After Goldman’s payout, will RBS make a claim?
Now Goldman Sachs has agreed to pay $550m to settle fraud allegations levelled by the Securities & Exchange Commission in the US the law suits are sure to follow.
That raises questions for RBS, which lost $800m or so of our money through its involvement in the dodgy mortgage backed security peddled by Goldman Sachs that has been the cause of the all the trouble.
As part of the settlement with the SEC, RBS will get $100m of the $550m – a mere fraction those losses. RBS says it is considering its options and one of those options would be to launch a legal claim. I would argue that it absolutely has to.
In settling the case Goldman has neither admitted nor denied fraud, which is standard in these situations, even if you do think that a fine of that quantum says an awful lot.
However, significantly it did say in its statement that: “We acknowledged that the marketing materials for the ABACUS 2007-ACI transaction contained incomplete information. In particular, it was a mistake for the Goldman marketing materials to state that the reference portfolio was ‘selected by’ ACA Management LLC without disclosing the role of Paulson & Co. Inc. in the portfolio selection process and that Paulson’s economic interests were adverse to CDO investors. Goldman regrets that the marketing materials did not contain that disclosure.”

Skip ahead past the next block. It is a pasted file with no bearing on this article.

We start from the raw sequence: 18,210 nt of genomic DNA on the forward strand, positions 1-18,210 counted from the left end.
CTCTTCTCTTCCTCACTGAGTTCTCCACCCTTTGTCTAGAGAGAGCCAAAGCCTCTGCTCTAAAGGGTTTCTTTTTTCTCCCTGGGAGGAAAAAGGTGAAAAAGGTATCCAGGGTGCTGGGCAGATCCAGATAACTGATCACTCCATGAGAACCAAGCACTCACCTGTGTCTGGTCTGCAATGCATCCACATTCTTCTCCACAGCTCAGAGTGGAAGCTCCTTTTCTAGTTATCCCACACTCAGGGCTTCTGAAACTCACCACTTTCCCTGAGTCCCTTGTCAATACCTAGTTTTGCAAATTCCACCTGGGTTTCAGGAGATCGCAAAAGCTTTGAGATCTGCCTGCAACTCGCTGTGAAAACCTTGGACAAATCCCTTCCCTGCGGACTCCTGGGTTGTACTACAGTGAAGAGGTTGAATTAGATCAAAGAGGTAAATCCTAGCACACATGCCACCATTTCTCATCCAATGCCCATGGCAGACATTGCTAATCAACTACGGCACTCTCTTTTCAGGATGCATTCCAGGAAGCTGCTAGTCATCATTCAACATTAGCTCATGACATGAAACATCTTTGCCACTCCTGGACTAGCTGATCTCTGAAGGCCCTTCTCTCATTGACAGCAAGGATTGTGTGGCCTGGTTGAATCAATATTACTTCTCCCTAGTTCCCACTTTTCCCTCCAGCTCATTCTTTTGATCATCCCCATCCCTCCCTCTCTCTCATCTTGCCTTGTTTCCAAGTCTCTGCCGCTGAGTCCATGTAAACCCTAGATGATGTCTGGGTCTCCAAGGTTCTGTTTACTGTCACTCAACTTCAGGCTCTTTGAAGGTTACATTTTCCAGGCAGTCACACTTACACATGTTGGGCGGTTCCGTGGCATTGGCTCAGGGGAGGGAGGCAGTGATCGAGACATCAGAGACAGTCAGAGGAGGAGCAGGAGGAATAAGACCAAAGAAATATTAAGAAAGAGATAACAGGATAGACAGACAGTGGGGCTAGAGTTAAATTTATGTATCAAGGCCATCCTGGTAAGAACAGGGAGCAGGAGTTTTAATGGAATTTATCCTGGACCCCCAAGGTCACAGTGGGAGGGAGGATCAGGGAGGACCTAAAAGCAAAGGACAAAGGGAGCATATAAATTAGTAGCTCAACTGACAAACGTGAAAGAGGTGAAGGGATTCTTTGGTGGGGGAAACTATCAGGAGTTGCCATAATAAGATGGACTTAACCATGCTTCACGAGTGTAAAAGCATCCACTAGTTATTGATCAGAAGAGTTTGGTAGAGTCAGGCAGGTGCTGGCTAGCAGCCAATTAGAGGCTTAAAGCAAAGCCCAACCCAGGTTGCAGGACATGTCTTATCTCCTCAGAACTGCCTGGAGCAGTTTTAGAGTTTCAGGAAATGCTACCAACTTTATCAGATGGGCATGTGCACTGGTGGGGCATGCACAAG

Paulson, of course, was the hedge fund that advised on the bond’s portfolio then bet on its failure (although I should stress that no wrong doing has ever been alleged against it).
The admission by Goldman appears to be significant, because it would seem to me that Goldman is accepting that RBS got involved without being fully informed of the facts. That being the case, $100m seems like nowhere near enough to settle the matter.
Of course, talks could be going on about a rather bigger sum at this moment (RBS isn’t saying). But given what we now know about this whole shabby affair, you could very easily argue that RBS’s directors are under a fiduciary duty to us (as taxpayers) to pursue a claim.
Over to you Stephen Hester.Tagged in: fraud, goldman sachs, rbs, sec
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